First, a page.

If you’ve ever found yourself wrestling with a jar of pickles or pasta sauce as the dinner hour approaches, you’ve probably scanned your kitchen for anything that might open that stubborn jar lid. While a second pair of hands, some rubber kitchen gloves or a dish towel will sometimes do the trick, it turns out that there are better options that will let you break a jar seal without the struggle.
In multiple rounds of lab and home kitchen tests, we found that a nifty automatic device called the Robo Twist(available at Walmart for $33.42) is the best jar opening gadget on the market, able to pop open everything from big sauce jars to small jam jars with minimal effort. Even people with arthritis or weak hands should find it easy to use. If you want something more compact and you have a bit more grip strength, we can recommend our best manual option, the Kichwit Jar Opener (available at Amazon for $9.99).
Here are the best jar openers we tested ranked, in order:
Kichwit Jar Opener
Keeptop Ergonomic Multifunctional Opener Set
Prepworks by Progressive Jar Grips
OXO Good Grips Jar Opener With Base Pad
Kuhn Rikon Strain-Free Gripper Opener
The Pampered Chef Jar Opener
Hamilton Beach Open Ease Automatic Jar Opener
Kiiliss Jar Opener
Recommendations are independently chosen by Reviewed’s editors. Purchases you make through our links may earn us a commission.
The Robo Twist gets our highest rating for a simple reason: it was the only device we tested that easily opened every container we tried, from a wide-mouthed pickle jar to a small jam jar. It even worked on a big pasta sauce jar that, for some reason, was mission impossible for a very similar automatic device.
Here’s how it works: You place the pod containing the motor and two AA batteries (not included) on top of your jar and press the big green button on top. You keep the button pressed down as two outer arms with rubber grips move in toward the sides of the jar or bottle. Then you let go of the button as two inner arms move in to place rubber grips around the lid. Once that happens, the inner arms twist and—voila, every time—the lid opens, often with a satisfying pop. Then you wait a few seconds for the arms to reset to their original position.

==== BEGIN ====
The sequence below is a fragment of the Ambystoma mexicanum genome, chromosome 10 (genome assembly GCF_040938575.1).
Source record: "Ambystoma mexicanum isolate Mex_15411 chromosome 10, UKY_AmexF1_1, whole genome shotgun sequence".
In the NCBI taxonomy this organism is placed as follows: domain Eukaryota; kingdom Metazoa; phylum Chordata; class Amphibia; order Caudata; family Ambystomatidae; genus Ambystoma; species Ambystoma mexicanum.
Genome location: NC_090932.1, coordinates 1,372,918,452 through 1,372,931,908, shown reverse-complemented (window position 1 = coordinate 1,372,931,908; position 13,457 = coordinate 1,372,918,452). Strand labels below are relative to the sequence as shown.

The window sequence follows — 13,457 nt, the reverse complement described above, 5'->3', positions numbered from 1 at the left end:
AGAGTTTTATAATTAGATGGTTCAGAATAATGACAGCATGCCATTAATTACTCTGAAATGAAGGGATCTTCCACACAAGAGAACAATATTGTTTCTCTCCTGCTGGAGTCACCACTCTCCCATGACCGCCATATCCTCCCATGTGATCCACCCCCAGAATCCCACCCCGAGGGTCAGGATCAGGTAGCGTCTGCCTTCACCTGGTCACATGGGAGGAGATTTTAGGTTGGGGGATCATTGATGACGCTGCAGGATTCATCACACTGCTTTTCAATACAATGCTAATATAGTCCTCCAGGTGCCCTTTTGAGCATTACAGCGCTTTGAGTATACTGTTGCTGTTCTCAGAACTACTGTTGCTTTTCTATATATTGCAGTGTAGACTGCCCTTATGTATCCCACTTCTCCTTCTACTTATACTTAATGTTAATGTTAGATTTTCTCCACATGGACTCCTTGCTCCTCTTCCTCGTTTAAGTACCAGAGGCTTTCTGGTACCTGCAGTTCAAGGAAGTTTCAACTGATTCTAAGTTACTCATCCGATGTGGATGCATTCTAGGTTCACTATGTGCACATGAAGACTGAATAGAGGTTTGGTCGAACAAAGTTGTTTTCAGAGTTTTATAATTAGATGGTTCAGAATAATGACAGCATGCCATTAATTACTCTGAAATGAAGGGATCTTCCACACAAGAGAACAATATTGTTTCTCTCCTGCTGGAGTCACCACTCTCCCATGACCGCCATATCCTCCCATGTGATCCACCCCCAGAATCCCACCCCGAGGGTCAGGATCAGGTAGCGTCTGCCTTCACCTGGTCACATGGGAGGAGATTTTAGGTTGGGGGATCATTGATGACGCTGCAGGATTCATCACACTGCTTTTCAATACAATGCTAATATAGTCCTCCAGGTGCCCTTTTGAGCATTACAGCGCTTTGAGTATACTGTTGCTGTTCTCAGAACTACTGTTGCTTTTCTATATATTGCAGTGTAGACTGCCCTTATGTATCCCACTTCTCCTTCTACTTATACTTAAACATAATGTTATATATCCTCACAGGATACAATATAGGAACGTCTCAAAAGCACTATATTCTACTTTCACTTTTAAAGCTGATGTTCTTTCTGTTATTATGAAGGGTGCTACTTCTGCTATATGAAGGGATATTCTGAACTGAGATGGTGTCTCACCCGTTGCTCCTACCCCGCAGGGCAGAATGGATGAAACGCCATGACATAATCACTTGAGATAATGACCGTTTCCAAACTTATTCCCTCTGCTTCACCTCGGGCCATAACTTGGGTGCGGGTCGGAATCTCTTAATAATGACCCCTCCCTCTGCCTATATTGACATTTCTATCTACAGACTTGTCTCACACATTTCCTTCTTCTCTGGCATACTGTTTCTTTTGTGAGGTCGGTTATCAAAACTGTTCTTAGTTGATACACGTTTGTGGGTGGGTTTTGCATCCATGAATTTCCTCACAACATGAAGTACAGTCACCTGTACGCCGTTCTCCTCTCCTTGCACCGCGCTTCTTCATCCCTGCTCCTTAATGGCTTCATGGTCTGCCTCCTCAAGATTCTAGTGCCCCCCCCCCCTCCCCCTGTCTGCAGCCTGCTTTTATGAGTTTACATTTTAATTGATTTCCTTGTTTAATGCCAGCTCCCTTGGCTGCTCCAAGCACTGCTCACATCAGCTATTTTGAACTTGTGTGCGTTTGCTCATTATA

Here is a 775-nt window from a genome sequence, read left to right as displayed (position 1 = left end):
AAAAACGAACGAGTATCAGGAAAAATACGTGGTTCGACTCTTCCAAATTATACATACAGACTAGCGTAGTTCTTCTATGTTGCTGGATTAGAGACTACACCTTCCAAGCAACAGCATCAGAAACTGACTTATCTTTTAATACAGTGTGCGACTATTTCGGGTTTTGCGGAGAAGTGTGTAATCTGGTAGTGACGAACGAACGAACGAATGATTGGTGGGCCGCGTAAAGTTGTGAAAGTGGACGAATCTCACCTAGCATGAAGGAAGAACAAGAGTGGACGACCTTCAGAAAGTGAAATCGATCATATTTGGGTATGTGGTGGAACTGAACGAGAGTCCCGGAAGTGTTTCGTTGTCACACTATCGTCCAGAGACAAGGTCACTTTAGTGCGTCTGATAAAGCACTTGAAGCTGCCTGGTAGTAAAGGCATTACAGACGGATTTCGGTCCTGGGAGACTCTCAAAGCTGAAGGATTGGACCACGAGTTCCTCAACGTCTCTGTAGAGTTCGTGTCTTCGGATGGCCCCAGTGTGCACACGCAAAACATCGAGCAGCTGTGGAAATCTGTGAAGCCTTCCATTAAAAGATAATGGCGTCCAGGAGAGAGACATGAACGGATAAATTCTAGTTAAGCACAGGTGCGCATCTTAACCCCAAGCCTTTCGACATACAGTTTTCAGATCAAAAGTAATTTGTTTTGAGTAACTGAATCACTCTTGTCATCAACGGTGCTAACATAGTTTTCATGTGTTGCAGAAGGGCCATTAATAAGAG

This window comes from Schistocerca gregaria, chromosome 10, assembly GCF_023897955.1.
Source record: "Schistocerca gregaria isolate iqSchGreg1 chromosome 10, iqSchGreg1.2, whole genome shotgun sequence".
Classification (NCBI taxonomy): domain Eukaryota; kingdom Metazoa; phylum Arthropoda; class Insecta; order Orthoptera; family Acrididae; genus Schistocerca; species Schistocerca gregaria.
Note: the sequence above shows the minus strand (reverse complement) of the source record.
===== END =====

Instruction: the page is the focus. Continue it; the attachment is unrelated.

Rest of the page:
The manufacturer says the Robo Twist should work on lids ranging from 1.2 inches to 3.5 inches across, and everything we tried was in that size range. It does not recommend using the device on plastic items, so you may need something else for those mayonnaise and peanut butter jars. The instruction manual suggests you lightly hold the sides of small or tall jars – presumably more prone to spillage – and that seems prudent, really, with any container.
We didn’t use the Robo Twist long enough to say how long the batteries would last or how it would hold up to frequent use, but after more than two dozen openings, it was doing just fine.
If you don’t want fuss with batteries or make room in your kitchen drawer for the Robo Twist, your best option is this gadget. It’s basically an adjustable stainless steel clamp attached to a plastic handle that looks like the top of an old-fashioned corkscrew.
How it works: you place the clamp on top of your lid and turn the handle until the clamp tightens. Then, holding the jar tightly with your other hand, you keep twisting the handle until the lid loosens. It takes a bit of finesse to keep the clamp tightened as you turn it. It also takes some grip strength, in both hands, to steady the jar and turn the handle—but not as much power as we found we needed to use several other options.
The Kichwit opened every jar and bottle we tried with one exception: a lemonade bottle with a top measuring just over 1.5 inches. The clamp was unable to grip this item, even though the manufacturer says it should work on lids from 1 inch to 3.7 inches in diameter. But the gadget gripped every other lid we tried. The easiest lids to open were on slim jars that we could get our second hands around; fat pasta sauce and pickle jars were more challenging.